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Meditations, Both Quick and Quiet

by Jarred

Created 09/21/12

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These are some films in the Collection that I have fallen in love with and continue to view again and again, because of the effect they have of growing on you with time, offering up new discoveries and new questions to ask the more you think about them and the more you watch them. They have a special, meditative quality that wants you to keep searching for more over time.

  • Quite possibly one of the most strange and elusive films I, for one, have ever seen. While there are multiple interpretations that can be made as to what it all means, no one can agree on just what exactly is going on in this remarkable, weird, and beautiful film.

  • One of Godard's finest films is a work laden with intellectual references, distinctly artful cinematic imagery & symbolism, and a kaleidoscopic, freewheelin' post-modern plot line. Yet for all its frustrations and freestyle filmmaking, gems continue to be found with repeated viewings over time.

  • Fellini is of course one of the most rich and rewarding filmmakers, and his masterpiece doesn't fall short in being a film that commands attention, draws upon its own kinetic energy, and offers up something new to think about with every passing second of screen time.

  • Yes, Polanski's strangest, and often most shrugged-off, film is on this list. Because of its references to Theatre of the Absurd, avant-garde postmodernism, theories of the imposition of the other, alienation in modern society, power struggles, and so much more, it is an obscure, quirky little film that sticks strongly in the brain and doesn't give up until watching it again and seeing more between the lines.

  • Any Tarkovsky film offers a myriad of topics to think about, usually falling under the branches of aesthetics, religion, and science, but sub-branching out in so many other diverse, odd, yet gorgeous little pathways of thought. His work is deeply meditative and poetic, showing us brilliant images and externalizations of ideas and then allowing us time to process and muse while gazing into ponds or paintings amidst ambient music.

  • Famously hailed as both an intimate portrait of complicated people as well as a grand epic of sex and politics, Kaufman's philosophical, quiet, meandering film is not as simple as it seems, and continues to astonish with breathtaking revelations with more viewings.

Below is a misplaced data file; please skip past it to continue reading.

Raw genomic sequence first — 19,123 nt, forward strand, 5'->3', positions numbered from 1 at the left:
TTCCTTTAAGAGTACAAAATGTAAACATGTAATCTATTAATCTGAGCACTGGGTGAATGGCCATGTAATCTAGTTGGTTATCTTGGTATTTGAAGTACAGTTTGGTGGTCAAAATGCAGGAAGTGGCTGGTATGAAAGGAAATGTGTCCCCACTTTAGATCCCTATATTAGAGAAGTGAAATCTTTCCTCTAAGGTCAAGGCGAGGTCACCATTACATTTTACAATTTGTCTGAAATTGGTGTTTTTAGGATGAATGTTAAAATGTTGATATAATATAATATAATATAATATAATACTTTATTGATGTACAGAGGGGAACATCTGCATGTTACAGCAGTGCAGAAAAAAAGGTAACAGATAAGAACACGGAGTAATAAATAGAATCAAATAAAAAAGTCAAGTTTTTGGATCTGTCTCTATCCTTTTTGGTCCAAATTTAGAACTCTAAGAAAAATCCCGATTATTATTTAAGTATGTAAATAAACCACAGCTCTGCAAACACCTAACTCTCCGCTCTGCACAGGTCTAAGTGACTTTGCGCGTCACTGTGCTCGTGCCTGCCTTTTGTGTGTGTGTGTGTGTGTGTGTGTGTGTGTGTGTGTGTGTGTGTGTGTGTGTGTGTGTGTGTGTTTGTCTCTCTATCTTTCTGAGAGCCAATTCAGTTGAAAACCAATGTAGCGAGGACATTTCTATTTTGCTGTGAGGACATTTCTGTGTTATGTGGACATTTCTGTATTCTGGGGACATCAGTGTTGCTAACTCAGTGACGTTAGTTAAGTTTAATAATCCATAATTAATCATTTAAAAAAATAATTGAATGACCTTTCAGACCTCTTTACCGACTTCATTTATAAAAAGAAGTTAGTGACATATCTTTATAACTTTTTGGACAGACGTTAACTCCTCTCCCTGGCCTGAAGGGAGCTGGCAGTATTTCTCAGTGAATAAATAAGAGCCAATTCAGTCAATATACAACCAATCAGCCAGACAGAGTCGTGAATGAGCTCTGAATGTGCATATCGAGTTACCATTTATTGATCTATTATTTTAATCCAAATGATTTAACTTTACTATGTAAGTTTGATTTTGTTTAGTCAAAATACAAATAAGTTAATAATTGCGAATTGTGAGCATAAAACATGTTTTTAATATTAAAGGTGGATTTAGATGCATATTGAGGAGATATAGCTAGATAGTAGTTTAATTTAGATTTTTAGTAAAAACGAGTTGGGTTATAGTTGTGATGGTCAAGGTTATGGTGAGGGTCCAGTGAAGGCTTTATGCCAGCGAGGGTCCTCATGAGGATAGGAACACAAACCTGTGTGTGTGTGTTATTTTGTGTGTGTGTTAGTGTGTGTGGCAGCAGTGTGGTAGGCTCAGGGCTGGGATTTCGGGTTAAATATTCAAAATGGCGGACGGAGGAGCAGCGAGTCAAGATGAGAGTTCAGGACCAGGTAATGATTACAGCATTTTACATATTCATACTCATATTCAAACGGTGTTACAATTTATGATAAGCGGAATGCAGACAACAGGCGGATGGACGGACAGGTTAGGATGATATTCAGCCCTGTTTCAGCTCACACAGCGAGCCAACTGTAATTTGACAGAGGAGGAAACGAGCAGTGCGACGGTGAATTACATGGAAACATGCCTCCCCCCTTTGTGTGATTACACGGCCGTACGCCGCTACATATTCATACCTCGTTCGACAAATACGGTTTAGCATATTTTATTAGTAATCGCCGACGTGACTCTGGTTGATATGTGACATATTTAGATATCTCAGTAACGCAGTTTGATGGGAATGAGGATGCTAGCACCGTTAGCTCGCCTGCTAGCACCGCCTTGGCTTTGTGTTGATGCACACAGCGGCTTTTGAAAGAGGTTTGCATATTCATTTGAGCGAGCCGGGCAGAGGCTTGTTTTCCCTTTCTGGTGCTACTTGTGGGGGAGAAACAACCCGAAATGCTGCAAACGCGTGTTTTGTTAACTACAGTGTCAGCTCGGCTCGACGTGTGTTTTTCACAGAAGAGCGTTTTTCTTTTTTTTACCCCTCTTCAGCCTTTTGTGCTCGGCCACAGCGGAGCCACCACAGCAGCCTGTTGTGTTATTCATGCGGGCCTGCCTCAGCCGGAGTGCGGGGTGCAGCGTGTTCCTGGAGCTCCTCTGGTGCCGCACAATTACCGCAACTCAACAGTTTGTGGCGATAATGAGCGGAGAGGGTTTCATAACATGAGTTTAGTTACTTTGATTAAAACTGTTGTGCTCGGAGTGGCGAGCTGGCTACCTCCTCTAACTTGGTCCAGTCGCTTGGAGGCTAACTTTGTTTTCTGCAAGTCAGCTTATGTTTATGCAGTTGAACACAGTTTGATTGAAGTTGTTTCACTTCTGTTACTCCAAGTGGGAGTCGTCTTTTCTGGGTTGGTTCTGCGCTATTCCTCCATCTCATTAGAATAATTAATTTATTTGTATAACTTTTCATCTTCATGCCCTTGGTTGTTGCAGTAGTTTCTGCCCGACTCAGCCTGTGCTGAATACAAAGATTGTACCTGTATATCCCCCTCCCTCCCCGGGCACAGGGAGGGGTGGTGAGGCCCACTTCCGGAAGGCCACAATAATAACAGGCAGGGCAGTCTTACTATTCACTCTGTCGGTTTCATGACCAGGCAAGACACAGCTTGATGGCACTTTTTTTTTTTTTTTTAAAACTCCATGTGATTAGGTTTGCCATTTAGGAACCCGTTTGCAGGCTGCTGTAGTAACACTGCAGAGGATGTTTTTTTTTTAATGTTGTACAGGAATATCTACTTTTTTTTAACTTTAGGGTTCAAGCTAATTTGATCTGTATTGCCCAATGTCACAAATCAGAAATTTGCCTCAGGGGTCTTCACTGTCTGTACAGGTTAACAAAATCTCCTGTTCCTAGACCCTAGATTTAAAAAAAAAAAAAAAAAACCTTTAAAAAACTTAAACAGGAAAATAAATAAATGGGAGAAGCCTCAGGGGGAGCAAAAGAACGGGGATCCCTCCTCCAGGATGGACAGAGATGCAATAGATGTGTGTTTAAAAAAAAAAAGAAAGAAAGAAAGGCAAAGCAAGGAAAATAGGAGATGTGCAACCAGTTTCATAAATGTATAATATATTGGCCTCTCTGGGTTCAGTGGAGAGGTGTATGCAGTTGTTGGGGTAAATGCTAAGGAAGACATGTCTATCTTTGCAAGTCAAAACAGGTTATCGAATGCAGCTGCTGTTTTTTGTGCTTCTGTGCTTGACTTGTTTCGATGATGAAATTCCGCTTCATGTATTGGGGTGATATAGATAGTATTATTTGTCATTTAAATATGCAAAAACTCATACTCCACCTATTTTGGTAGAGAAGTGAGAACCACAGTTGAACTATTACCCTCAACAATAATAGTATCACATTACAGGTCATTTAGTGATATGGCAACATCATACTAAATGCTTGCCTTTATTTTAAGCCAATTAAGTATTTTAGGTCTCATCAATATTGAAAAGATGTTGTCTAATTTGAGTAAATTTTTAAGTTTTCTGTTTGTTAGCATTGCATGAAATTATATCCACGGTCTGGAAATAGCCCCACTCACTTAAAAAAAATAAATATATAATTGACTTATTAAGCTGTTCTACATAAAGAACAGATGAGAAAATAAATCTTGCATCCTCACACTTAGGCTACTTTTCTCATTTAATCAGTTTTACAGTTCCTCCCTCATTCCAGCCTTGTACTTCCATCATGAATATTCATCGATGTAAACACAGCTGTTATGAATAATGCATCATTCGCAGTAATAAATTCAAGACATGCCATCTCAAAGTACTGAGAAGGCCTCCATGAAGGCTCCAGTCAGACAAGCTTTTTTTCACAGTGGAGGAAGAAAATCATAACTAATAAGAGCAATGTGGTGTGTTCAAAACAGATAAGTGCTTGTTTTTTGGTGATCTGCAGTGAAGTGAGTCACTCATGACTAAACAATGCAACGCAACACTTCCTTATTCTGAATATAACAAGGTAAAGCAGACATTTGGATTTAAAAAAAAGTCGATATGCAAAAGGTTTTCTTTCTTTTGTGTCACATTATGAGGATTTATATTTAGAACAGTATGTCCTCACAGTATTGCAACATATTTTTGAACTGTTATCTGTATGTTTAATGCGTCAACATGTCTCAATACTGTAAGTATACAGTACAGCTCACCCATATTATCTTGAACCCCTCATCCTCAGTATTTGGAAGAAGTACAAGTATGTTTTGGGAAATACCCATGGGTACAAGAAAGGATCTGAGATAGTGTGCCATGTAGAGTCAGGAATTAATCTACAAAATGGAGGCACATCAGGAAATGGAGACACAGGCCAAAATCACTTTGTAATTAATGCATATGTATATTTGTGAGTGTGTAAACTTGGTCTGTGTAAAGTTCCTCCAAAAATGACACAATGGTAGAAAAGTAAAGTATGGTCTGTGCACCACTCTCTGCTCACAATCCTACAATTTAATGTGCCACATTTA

• Bleak, despairing, yet poetic, Bergman's three films on faith can't be missed. Faith in film is perhaps one of the most rich subjects to examine, because there are so many questions to be asked and so many different aspects of belief to study and watch closely. Passion, insanity, doubts, non-belief, the silence and terribleness of God, all are explored, and all are subject to differences in interpretation and understanding in these works.

  • Some of the greatest, most deeply human films are found in this trilogy. With three simple stories following a handful of complicated characters, Kieslowski manages to pour out rivers of hidden meaning and deeper issues to be examined beneath the beautiful, tragic surfaces of his films.

  • Renoir's great work, a satire of the upper-middle classes just before WWII, is a complex study of humanity, of people's motivations, of the web of relationships and mundane details in which we all live. The famous phrase "Everyone has their reasons" takes on different meaning with each consecutive screening.

  • Mike Leigh's British Miserabilist film is a jumble of philosophical conundrums (some empty and some of substance), intellectual concepts floating about in the space of a rambling, restless mind. Nearly every topic known to man is free game for Johnny, and he never seems to shut up with all of the information and musings jumbling around in his desperate soul, thereby filling up our minds with plenty to think about long after the credits roll.

7 comments

  • By MattSheardown
    October 20, 2012
    10:56 AM

    Good choices all around. I would definitely add Hiroshima Mon Amour to consideration on this topic as well.
    Reply
    • By Jarred
      October 20, 2012
      01:38 PM

      That's a great one too, I was torn between that and Last Year for Resnais.
  • By Nick
    October 21, 2012
    04:57 AM

    Have you seen The Thin Red Line? That's one of the first films that comes to mind when you mention meditation...
    Reply
    • By Jarred
      October 21, 2012
      04:32 PM

      Yes, I was thinking about putting Malick on this list, but I was thinking more about meditative films that are intricate and puzzling, that require a lot of thought and interpretation. Malick's poetic cinema is beautiful and meditative, no doubt, but I didn't feel that it fit with the rest of these films, at least for me.
  • By Nick
    October 24, 2012
    03:32 PM

    Good point. I need to check out Three Colors... Any order you'd recommend?
    Reply
  • By Jarred
    October 25, 2012
    04:43 PM

    The order for Three Colors? I would follow the order they came out in, Blue, White, Red. Criterion orders them that way as well.
    Reply
  • By Theo
    February 21, 2013
    12:23 PM

    8 1/2 is one of the greatest films I've ever seen. Only seen the first of the Three Colors Trilogy (Blue), but I can't wait to see the next two. I love Ingmar Bergman, especially Wild Strawberries, but I have yet to see his trilogy. I'm also dying to see Last Year at Marienbad and Cul-de-sac. I would add The Seventh Seal because there's so much that you gain from every viewing. Lastly, I'm not sure it fits the description of "meditative" very well, but Umberto D. is very thought provoking and well made.
    Reply